So what qualifies as a “win” for history students? Some might think that to be a successful historian you need to make some groundbreaking discovery or tie up all your research into a perfect conclusion. As a history student myself, however, I’m learning that this kind of victory is virtually impossible, even for the best scholars. Just like football, the study of history is defined by struggle. It’s characterized by setbacks and unexpected challenges that have to be met in stride. Sometimes we’re faced with complex or conflicting sources that we don’t understand. Or other times archives crumble (like the one in Cologne in 2009), burying thousands of documents in rubble. Still more frequently our own convictions and biases block us from our end goal of portraying the past honestly and objectively. No matter how much time we devote to a project, there will always be loose ends, lost sources, and unexplored paths that we never get to travel.

Challenges, struggles, and losses never fail to humble us, whether we’re playing football or doing historical research. No matter how hard we work at practice, there will always be something we could have done differently in the game. No matter how much effort we put into our research, there will always be something we don’t quite understand fully. If history students aren’t reminded of this truth—that although the study of history is rewarding, it comes with its own unique set of challenges—they will spend their days agonizing over a goal that is impossible to attain.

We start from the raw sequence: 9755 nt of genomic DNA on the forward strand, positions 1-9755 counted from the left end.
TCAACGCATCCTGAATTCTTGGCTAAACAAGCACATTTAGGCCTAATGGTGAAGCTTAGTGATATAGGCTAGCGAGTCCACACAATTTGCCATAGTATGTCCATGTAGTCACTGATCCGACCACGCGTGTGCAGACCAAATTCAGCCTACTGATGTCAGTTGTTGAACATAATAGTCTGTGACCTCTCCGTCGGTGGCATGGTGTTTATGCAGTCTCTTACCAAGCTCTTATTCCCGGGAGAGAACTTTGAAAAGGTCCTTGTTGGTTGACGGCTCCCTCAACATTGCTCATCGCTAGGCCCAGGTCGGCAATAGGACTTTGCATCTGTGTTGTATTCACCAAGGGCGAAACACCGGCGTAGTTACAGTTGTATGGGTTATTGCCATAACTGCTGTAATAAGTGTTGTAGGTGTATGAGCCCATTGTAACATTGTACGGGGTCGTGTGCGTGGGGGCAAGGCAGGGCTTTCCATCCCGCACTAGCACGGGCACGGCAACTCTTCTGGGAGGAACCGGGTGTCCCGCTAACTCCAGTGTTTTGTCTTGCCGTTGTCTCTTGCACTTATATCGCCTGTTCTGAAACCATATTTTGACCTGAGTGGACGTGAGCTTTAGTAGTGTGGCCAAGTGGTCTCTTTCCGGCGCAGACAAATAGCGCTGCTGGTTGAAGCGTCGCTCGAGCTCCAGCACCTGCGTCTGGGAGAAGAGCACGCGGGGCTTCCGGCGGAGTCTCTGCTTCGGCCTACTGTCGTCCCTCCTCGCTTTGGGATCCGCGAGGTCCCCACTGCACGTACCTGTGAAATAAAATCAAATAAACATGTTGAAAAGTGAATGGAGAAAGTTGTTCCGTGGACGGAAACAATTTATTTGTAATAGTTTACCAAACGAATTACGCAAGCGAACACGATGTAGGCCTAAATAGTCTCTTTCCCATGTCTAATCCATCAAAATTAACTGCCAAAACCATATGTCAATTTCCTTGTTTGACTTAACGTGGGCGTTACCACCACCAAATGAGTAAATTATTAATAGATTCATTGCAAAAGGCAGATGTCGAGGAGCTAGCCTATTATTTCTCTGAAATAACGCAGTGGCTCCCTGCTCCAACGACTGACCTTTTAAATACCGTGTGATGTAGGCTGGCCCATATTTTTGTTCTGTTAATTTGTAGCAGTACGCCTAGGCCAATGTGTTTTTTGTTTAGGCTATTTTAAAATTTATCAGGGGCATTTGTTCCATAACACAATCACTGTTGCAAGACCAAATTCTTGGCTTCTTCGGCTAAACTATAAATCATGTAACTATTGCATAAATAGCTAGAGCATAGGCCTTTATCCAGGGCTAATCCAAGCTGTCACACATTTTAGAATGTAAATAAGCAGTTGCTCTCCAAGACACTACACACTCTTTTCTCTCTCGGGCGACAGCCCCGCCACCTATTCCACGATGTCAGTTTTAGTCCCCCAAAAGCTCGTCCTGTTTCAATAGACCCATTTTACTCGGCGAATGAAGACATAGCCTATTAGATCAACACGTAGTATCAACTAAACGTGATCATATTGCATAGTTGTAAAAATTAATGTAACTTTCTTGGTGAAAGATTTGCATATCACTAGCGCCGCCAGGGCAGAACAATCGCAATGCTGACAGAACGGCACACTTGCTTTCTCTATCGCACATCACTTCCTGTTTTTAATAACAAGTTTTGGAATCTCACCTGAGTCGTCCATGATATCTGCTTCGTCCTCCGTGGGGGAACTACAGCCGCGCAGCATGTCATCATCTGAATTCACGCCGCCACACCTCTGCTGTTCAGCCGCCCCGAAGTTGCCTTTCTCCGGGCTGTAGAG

So, as cliche as it may sound, perhaps we need to re-define what victory means in the realm of history. It shouldn’t mean scoring the most points in a trivia game, being able to find the most sources, or even conducting the most comprehensive study of the past. Instead, real victory is attained when we show up, put in the effort, and wrestle with the struggles that come our way. We win when we can pursue our passions in spite of challenges, and all the while humbly accept the fact that there are some things we will never know.

24 Hours With Kansas History Educators

Kansas 3

This weekend (Sunday and Monday) I made my first visit to Wichita, Kansas.  The Kansas Council of History Education (KCHE) invited me to deliver the keynote address at their annual meeting.  It was held this year on the campus of Newman University.

My address was titled “History for a Democracy.”  I began the talk with three introductory premises:

  1. The current state of American democracy has once again proven that the nation’s founding fathers were right when they connected the strength of the American Republic with an education citizenry
  2. All K-12 teachers are public historians
  3. Our democracy needs public historians

I then spent some time discussing the debate over whether history educators should be teaching “knowledge” or “skills.” This is a debate that culture warriors, radio talk show hosts, politicians, and elected officials lose sleep over, but teachers know that the pundits and bureaucrats often understand very little about what happens in their history classrooms.  Good history teachers integrate facts and skills seamlessly in the history classroom through what we call “historical thinking.”